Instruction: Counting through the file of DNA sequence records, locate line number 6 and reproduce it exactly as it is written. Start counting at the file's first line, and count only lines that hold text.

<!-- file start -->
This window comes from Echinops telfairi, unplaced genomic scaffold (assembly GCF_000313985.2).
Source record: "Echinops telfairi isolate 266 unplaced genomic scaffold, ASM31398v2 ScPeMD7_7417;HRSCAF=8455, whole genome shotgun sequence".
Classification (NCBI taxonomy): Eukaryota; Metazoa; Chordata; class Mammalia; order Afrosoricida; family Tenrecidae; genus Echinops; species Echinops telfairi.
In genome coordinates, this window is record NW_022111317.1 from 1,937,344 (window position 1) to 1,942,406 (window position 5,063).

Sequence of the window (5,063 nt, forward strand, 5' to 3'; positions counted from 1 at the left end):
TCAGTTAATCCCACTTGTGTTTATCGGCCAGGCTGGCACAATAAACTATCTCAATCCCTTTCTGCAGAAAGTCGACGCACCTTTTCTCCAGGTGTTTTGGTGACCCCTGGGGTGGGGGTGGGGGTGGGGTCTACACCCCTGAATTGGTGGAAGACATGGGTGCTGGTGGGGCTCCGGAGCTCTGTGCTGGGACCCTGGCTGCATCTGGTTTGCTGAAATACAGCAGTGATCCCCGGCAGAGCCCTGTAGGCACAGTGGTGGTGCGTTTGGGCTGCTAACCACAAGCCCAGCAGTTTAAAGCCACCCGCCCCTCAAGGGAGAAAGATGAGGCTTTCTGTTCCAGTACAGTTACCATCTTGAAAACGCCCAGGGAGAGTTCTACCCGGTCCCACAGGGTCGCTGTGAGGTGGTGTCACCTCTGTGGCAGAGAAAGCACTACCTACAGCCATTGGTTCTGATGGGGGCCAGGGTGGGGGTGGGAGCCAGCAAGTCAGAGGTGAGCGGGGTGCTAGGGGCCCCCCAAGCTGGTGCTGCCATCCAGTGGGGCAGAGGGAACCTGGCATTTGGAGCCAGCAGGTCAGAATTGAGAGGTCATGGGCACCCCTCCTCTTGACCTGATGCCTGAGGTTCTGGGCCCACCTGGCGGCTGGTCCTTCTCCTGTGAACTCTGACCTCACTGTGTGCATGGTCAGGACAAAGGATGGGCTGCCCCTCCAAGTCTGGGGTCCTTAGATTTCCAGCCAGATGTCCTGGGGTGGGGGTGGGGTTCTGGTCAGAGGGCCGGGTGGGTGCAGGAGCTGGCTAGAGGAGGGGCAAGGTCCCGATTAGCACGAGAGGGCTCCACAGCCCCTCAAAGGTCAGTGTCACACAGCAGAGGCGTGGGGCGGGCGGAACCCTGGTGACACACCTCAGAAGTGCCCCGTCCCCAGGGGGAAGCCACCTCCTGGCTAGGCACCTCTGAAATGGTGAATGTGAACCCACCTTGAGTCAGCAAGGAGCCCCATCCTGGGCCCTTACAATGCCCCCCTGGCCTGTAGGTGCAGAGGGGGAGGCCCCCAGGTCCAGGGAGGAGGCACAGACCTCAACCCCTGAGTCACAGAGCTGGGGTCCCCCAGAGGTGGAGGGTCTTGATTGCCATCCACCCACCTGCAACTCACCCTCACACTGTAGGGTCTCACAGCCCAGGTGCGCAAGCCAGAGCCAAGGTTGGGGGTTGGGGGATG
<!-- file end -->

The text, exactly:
TCAGTTAATCCCACTTGTGTTTATCGGCCAGGCTGGCACAATAAACTATCTCAATCCCTTTCTGCAGAAAGTCGACGCACCTTTTCTCCAGGTGTTTTGGTGACCCCTGGGGTGGGGGTGGGGGTGGGGTCTACACCCCTGAATTGGTGGAAGACATGGGTGCTGGTGGGGCTCCGGAGCTCTGTGCTGGGACCCTGGCTGCATCTGGTTTGCTGAAATACAGCAGTGATCCCCGGCAGAGCCCTGTAGGCACAGTGGTGGTGCGTTTGGGCTGCTAACCACAAGCCCAGCAGTTTAAAGCCACCCGCCCCTCAAGGGAGAAAGATGAGGCTTTCTGTTCCAGTACAGTTACCATCTTGAAAACGCCCAGGGAGAGTTCTACCCGGTCCCACAGGGTCGCTGTGAGGTGGTGTCACCTCTGTGGCAGAGAAAGCACTACCTACAGCCATTGGTTCTGATGGGGGCCAGGGTGGGGGTGGGAGCCAGCAAGTCAGAGGTGAGCGGGGTGCTAGGGGCCCCCCAAGCTGGTGCTGCCATCCAGTGGGGCAGAGGGAACCTGGCATTTGGAGCCAGCAGGTCAGAATTGAGAGGTCATGGGCACCCCTCCTCTTGACCTGATGCCTGAGGTTCTGGGCCCACCTGGCGGCTGGTCCTTCTCCTGTGAACTCTGACCTCACTGTGTGCATGGTCAGGACAAAGGATGGGCTGCCCCTCCAAGTCTGGGGTCCTTAGATTTCCAGCCAGATGTCCTGGGGTGGGGGTGGGGTTCTGGTCAGAGGGCCGGGTGGGTGCAGGAGCTGGCTAGAGGAGGGGCAAGGTCCCGATTAGCACGAGAGGGCTCCACAGCCCCTCAAAGGTCAGTGTCACACAGCAGAGGCGTGGGGCGGGCGGAACCCTGGTGACACACCTCAGAAGTGCCCCGTCCCCAGGGGGAAGCCACCTCCTGGCTAGGCACCTCTGAAATGGTGAATGTGAACCCACCTTGAGTCAGCAAGGAGCCCCATCCTGGGCCCTTACAATGCCCCCCTGGCCTGTAGGTGCAGAGGGGGAGGCCCCCAGGTCCAGGGAGGAGGCACAGACCTCAACCCCTGAGTCACAGAGCTGGGGTCCCCCAGAGGTGGAGGGTCTTGATTGCCATCCACCCACCTGCAACTCACCCTCACACTGTAGGGTCTCACAGCCCAGGTGCGCAAGCCAGAGCCAAGGTTGGGGGTTGGGGGATG